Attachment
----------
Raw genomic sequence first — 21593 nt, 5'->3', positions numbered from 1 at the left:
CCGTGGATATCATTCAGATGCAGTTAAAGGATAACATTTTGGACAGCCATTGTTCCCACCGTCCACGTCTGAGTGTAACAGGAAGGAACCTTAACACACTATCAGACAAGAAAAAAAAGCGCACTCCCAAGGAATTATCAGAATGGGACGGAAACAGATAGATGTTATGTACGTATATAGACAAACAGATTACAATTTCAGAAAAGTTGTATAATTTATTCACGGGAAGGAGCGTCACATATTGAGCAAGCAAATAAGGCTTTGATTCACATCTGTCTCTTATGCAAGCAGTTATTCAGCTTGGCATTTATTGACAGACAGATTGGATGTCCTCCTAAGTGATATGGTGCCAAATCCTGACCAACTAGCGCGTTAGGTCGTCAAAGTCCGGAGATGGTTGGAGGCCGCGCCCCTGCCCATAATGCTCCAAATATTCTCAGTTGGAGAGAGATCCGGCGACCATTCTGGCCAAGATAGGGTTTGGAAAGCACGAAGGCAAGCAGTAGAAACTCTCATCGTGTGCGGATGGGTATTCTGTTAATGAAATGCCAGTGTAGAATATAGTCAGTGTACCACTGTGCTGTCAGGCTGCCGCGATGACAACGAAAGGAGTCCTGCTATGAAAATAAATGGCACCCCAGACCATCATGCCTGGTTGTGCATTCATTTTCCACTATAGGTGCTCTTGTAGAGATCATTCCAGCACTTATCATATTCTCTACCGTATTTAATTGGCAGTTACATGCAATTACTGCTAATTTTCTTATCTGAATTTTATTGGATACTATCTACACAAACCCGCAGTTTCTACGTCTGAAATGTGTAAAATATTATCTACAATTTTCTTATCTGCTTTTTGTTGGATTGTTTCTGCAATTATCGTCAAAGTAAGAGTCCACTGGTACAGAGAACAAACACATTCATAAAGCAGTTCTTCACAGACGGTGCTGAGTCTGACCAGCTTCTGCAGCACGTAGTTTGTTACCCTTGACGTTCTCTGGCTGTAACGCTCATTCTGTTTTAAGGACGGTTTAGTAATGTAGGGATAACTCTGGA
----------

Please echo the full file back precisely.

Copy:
Raw genomic sequence first — 21593 nt, 5'->3', positions numbered from 1 at the left:
CCGTGGATATCATTCAGATGCAGTTAAAGGATAACATTTTGGACAGCCATTGTTCCCACCGTCCACGTCTGAGTGTAACAGGAAGGAACCTTAACACACTATCAGACAAGAAAAAAAAGCGCACTCCCAAGGAATTATCAGAATGGGACGGAAACAGATAGATGTTATGTACGTATATAGACAAACAGATTACAATTTCAGAAAAGTTGTATAATTTATTCACGGGAAGGAGCGTCACATATTGAGCAAGCAAATAAGGCTTTGATTCACATCTGTCTCTTATGCAAGCAGTTATTCAGCTTGGCATTTATTGACAGACAGATTGGATGTCCTCCTAAGTGATATGGTGCCAAATCCTGACCAACTAGCGCGTTAGGTCGTCAAAGTCCGGAGATGGTTGGAGGCCGCGCCCCTGCCCATAATGCTCCAAATATTCTCAGTTGGAGAGAGATCCGGCGACCATTCTGGCCAAGATAGGGTTTGGAAAGCACGAAGGCAAGCAGTAGAAACTCTCATCGTGTGCGGATGGGTATTCTGTTAATGAAATGCCAGTGTAGAATATAGTCAGTGTACCACTGTGCTGTCAGGCTGCCGCGATGACAACGAAAGGAGTCCTGCTATGAAAATAAATGGCACCCCAGACCATCATGCCTGGTTGTGCATTCATTTTCCACTATAGGTGCTCTTGTAGAGATCATTCCAGCACTTATCATATTCTCTACCGTATTTAATTGGCAGTTACATGCAATTACTGCTAATTTTCTTATCTGAATTTTATTGGATACTATCTACACAAACCCGCAGTTTCTACGTCTGAAATGTGTAAAATATTATCTACAATTTTCTTATCTGCTTTTTGTTGGATTGTTTCTGCAATTATCGTCAAAGTAAGAGTCCACTGGTACAGAGAACAAACACATTCATAAAGCAGTTCTTCACAGACGGTGCTGAGTCTGACCAGCTTCTGCAGCACGTAGTTTGTTACCCTTGACGTTCTCTGGCTGTAACGCTCATTCTGTTTTAAGGACGGTTTAGTAATGTAGGGATAACTCTGGA